Joining Modern Law for our lead interview is the ever-impressive Theo Paphitis. Having dominated the retail sector for the past three decades, no one is better placed to lend their insight on the importance of the customer. Read on to find out more from the Dragon who’s built a fierce reputation for great customer service in a world where customer habits are constantly changing.
To what extent does employee wellbeing lead to better service and customer experience, and in your own experience, does it ultimately have a positive impact on the bottom line?
The pandemic has put the importance of mental health more in the spotlight than ever, and I truly believe happy colleagues equals happy customers. If you look after your colleagues first then they will always look after your business and your customers.
Going into lockdown last March was ‘the unknown’ for everyone and we had to shut our 300 shops quickly, and without knowing when they would reopen. Everyone sprang into action and knew that we had to work very differently during that time, for however long it lasted. I was so impressed with my colleagues throughout the pandemic.
I had daily calls with my exec team, featuring key leaders in the business, to ensure we were working as a team and focusing on every new twist in the pandemic tale. This was essential to address business needs, and importantly to support all of our colleagues, ensuring we communicated with them regularly.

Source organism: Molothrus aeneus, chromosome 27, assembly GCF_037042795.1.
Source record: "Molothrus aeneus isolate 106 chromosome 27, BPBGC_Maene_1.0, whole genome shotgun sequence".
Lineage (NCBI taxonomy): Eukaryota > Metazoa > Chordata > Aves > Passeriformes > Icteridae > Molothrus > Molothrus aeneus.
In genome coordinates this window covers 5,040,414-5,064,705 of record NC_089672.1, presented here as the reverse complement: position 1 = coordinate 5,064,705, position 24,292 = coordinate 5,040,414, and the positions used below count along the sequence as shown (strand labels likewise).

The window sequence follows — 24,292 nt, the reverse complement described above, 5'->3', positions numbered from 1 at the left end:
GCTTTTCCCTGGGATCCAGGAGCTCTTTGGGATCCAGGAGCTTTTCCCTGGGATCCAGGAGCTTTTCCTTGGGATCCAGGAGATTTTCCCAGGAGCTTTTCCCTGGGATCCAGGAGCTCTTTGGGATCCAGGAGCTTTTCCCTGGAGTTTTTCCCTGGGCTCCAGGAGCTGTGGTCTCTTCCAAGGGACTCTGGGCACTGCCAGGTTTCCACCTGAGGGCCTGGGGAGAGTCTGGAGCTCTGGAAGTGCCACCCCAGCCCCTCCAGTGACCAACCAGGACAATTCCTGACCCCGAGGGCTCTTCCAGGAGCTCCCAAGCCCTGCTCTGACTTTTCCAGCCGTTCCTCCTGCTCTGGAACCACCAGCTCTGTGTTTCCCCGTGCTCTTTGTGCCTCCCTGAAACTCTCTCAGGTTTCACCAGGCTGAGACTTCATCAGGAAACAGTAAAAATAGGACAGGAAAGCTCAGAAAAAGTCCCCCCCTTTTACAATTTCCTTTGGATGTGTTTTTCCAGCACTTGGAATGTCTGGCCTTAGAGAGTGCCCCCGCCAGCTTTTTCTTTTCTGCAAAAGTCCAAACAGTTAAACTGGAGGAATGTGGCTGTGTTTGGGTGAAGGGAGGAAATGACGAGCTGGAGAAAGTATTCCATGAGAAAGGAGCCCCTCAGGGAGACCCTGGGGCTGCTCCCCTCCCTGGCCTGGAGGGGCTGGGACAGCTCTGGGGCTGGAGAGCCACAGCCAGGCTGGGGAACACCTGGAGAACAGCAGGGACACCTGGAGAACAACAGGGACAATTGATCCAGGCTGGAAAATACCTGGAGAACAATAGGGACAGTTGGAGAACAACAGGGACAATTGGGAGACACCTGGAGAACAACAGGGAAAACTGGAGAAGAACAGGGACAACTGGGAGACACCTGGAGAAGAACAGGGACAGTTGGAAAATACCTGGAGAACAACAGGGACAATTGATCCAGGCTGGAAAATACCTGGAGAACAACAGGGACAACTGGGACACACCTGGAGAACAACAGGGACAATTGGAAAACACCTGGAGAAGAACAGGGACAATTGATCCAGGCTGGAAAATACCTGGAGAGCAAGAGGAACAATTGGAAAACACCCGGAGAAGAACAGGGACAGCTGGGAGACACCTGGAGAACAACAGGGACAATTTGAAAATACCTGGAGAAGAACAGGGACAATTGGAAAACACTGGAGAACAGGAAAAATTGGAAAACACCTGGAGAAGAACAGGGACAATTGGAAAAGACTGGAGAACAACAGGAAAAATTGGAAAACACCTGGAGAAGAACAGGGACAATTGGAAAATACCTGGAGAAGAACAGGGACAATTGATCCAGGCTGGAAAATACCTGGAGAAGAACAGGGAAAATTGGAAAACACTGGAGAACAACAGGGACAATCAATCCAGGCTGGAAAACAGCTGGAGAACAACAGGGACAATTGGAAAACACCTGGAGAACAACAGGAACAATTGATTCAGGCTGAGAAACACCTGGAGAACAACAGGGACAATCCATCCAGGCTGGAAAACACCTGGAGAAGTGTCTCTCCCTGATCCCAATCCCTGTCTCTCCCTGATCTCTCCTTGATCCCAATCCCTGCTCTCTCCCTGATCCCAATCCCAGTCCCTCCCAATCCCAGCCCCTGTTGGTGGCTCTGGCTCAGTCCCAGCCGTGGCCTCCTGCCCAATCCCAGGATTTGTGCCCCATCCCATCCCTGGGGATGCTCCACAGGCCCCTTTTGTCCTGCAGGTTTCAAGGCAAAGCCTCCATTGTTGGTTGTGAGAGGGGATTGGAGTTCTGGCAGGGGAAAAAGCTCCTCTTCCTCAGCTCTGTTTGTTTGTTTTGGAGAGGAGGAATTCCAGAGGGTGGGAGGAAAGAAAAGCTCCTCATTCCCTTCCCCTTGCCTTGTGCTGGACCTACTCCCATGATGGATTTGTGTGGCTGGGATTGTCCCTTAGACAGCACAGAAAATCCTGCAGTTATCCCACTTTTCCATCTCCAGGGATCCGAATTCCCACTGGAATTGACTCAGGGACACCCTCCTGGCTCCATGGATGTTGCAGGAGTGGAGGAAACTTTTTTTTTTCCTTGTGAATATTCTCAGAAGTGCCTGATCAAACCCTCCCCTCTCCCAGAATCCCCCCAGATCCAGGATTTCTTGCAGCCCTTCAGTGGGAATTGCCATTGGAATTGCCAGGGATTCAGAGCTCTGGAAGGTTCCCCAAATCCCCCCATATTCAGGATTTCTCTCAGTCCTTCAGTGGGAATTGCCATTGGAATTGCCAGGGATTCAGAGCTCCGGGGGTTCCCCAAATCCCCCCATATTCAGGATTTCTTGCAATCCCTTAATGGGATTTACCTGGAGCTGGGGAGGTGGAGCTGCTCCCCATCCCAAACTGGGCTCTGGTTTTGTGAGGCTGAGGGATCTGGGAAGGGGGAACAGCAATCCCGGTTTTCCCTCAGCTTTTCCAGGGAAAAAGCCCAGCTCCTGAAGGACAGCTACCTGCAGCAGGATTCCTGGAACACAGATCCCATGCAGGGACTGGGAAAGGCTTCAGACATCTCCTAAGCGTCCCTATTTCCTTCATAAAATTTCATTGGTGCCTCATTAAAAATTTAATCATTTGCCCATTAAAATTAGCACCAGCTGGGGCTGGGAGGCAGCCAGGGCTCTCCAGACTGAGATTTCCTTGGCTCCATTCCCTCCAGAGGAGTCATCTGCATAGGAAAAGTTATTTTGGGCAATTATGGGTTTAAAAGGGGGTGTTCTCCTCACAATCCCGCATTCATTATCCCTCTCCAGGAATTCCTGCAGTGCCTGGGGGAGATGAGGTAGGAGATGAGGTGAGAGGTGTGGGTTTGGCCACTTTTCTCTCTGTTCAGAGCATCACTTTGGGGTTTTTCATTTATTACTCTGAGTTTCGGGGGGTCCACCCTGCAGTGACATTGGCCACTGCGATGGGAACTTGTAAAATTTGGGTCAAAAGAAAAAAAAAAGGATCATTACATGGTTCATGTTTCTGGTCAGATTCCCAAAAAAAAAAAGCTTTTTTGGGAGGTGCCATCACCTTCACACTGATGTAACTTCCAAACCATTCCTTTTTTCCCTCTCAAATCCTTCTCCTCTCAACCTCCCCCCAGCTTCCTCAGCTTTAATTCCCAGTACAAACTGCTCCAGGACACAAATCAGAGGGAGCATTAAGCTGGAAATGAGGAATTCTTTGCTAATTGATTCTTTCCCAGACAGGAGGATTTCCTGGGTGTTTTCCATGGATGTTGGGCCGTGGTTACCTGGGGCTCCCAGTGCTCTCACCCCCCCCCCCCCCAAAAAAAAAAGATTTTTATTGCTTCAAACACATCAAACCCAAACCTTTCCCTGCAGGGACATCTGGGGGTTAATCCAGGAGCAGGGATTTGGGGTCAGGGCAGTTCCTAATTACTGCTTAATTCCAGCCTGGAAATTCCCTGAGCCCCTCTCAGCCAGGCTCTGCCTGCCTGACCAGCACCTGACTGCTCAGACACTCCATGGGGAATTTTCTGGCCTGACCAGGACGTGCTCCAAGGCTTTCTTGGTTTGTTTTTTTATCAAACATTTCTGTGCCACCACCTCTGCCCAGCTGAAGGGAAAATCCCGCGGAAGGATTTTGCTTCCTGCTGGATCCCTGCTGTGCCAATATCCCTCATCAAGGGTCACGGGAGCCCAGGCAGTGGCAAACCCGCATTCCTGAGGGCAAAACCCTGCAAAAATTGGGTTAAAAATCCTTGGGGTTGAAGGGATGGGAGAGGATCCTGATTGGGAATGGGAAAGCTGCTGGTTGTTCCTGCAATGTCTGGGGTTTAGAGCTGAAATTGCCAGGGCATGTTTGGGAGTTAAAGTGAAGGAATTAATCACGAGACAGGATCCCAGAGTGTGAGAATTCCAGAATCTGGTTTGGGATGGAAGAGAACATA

The team is all important in this situation, and the people you surround yourself with, and how they are, matters. They matter to your business, to your brand, to your customers and ultimately to you and your mental health too. It’s all connected.
We have Mental Health First Aiders in our business, who are there for our colleagues whenever they need them, and have been helping colleagues throughout the business since being introduced. We also work with the Retail Trust who help our retail colleagues on every level from financial assistance, through to mental health challenges, bereavement and general advice. It’s an all-important area to focus on as it is connected to the wellbeing of everything – your people and your business.
You once said, “Great customer service does not come by chance. It is the result of training and ensuring there are enough assistants to serve the customers.” Has Covid changed shopping habits in relation to needing that in-store assistance you stress is so important?
Everything had to be different during the pandemic, and our Learning and Development team created a brilliant new eLearning platform that could reach all of our colleagues at whatever time they wanted to do their training, whether in store or behind the scenes. A digital learning revolution kicked in, so we could continue the good work.
The face-to-face element of retail will always play a part in the success of the sector, and our store colleagues were so keen to get back out there and serve their customers. Training had to adapt like everything else. It was undoubtedly harder to coordinate, but the teams made it work and are once again adapting the training model as we edge back to normality.